ORLANDO, Fla. – It’s a bird. It’s a plane. It’s a supermoon eclipse!
A lunar eclipse, which was only partial in Florida, provided a spectacular sight Wednesday morning.
The event began before 6 a.m., with the supermoon being eclipsed by the Earth’s shadow at 6:30 a.m. A moon is considered super when it’s within 90% of perigee, which is how there can be multiple supermoons in a year.
The eclipse was the best lunar eclipse in the Americas in more than two years. For the western U.S., it was a total eclipse, meaning the moon was completely entrenched in the Earth’s shadow as Earth passed between the sun and moon.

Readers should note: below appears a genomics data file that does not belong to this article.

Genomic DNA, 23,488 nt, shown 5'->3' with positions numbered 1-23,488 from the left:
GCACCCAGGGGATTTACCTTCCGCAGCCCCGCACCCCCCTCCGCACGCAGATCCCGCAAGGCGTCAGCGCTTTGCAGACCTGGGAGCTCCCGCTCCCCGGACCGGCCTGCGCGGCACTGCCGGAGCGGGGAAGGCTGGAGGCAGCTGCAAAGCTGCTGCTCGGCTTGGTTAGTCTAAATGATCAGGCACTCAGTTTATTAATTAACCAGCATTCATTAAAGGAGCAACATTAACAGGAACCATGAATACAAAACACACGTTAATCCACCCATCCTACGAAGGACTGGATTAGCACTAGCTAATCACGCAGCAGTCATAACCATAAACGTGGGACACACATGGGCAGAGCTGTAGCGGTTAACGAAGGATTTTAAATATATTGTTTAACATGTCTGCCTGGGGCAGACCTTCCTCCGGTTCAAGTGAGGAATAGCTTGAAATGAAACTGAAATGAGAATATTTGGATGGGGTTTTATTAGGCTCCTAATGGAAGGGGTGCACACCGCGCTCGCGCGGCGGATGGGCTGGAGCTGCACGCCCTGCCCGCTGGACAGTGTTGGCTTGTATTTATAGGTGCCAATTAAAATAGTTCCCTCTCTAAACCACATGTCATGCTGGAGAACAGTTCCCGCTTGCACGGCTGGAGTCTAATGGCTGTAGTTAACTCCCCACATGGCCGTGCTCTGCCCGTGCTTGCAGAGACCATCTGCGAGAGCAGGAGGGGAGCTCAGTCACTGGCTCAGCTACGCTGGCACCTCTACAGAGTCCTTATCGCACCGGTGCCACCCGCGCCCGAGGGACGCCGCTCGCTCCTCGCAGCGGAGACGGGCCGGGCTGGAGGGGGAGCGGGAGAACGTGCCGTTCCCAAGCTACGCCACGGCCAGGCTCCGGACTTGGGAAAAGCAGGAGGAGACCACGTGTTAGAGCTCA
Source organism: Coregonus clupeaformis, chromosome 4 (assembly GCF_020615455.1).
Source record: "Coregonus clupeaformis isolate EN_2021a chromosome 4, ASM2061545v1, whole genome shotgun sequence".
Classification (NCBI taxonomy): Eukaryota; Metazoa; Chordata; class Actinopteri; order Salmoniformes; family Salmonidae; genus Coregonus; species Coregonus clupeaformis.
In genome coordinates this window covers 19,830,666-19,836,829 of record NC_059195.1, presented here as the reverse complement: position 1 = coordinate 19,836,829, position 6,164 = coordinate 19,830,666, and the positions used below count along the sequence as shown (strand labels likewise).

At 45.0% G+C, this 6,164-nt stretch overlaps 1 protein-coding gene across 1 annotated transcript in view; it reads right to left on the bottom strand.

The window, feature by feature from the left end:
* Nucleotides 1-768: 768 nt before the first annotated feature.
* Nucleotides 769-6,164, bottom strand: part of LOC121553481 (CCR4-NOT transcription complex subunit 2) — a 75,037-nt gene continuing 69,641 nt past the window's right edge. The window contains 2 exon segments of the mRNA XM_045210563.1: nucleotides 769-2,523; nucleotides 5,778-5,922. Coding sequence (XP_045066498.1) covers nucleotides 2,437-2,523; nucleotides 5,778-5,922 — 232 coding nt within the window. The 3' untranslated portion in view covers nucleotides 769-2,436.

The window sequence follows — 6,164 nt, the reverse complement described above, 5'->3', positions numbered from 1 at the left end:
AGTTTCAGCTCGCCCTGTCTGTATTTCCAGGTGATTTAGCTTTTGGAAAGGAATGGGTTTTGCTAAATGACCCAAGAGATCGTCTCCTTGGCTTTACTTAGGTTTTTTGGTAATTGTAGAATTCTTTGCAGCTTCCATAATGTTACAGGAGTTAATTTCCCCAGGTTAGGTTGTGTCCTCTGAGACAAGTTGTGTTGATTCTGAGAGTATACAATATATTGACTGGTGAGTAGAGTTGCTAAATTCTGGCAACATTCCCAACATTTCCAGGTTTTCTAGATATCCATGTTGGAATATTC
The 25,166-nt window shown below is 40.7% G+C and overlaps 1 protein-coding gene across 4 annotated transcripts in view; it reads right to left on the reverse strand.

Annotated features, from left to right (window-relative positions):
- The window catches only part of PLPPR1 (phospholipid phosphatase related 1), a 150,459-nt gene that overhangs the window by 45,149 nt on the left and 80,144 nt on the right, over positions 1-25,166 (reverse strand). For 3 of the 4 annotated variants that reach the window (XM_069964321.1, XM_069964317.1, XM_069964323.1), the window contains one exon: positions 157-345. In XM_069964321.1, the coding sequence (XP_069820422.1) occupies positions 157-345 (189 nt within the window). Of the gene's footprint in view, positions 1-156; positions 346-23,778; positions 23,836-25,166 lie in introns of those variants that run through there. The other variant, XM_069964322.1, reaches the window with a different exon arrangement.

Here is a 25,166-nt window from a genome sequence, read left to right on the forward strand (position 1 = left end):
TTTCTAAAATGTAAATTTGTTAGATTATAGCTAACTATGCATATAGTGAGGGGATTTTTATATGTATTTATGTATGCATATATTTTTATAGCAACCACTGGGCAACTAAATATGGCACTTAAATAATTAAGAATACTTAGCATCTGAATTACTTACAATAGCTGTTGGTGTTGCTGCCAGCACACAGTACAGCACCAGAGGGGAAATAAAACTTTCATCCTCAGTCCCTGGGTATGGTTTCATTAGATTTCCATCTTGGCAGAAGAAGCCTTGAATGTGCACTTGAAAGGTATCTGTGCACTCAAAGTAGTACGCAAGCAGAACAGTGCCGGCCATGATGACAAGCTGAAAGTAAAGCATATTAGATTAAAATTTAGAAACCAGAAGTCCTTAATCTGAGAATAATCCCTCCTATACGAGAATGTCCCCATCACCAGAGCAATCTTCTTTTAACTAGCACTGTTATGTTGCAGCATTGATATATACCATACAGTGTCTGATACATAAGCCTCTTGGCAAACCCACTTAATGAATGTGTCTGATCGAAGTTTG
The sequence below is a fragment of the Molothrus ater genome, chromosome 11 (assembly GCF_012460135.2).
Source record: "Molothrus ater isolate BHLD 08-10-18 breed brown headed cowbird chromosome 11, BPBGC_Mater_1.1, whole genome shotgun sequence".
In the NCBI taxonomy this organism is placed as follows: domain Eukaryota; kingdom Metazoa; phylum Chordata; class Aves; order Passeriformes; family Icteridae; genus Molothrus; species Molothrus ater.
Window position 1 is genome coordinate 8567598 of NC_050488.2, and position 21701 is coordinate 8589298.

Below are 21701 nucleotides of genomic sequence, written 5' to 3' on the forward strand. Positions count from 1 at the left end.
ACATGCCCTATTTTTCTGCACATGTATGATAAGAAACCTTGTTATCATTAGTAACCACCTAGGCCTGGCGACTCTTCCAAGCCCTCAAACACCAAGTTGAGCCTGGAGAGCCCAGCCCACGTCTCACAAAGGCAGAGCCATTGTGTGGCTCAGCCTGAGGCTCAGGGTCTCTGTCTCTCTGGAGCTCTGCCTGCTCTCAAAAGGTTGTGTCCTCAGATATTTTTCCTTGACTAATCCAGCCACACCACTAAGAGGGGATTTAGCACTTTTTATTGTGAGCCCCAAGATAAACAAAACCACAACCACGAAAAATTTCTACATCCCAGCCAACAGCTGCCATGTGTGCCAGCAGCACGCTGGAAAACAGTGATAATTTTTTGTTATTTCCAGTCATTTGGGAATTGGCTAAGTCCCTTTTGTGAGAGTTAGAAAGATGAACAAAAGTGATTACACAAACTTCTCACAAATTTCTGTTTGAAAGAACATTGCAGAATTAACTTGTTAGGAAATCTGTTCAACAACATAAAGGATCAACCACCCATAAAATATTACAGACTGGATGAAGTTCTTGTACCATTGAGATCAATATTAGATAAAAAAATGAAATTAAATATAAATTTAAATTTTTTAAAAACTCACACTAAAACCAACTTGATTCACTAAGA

“Hawaii has the best seat in the house and then short of that will be California and the Pacific Northwest,” said NASA’s Noah Petro, project scientist for the Lunar Reconnaissance Orbiter. New Zealand and Australia also will have prime viewing.
In Central Florida, it was a partial -- but still cool -- eclipse.
“It’ll be a very dramatic sight because the moon will be setting for us while it’s still partially eclipsed,” said Dr. Yan Fernandez, a professor with the Department of Physics at the University of Central Florida. “We won’t see totality, but having the moon hanging above the horizon with a bite taken out of it is pretty neat to see.”
Unlike a solar eclipse, there’s no harm in looking at an eclipsed moon.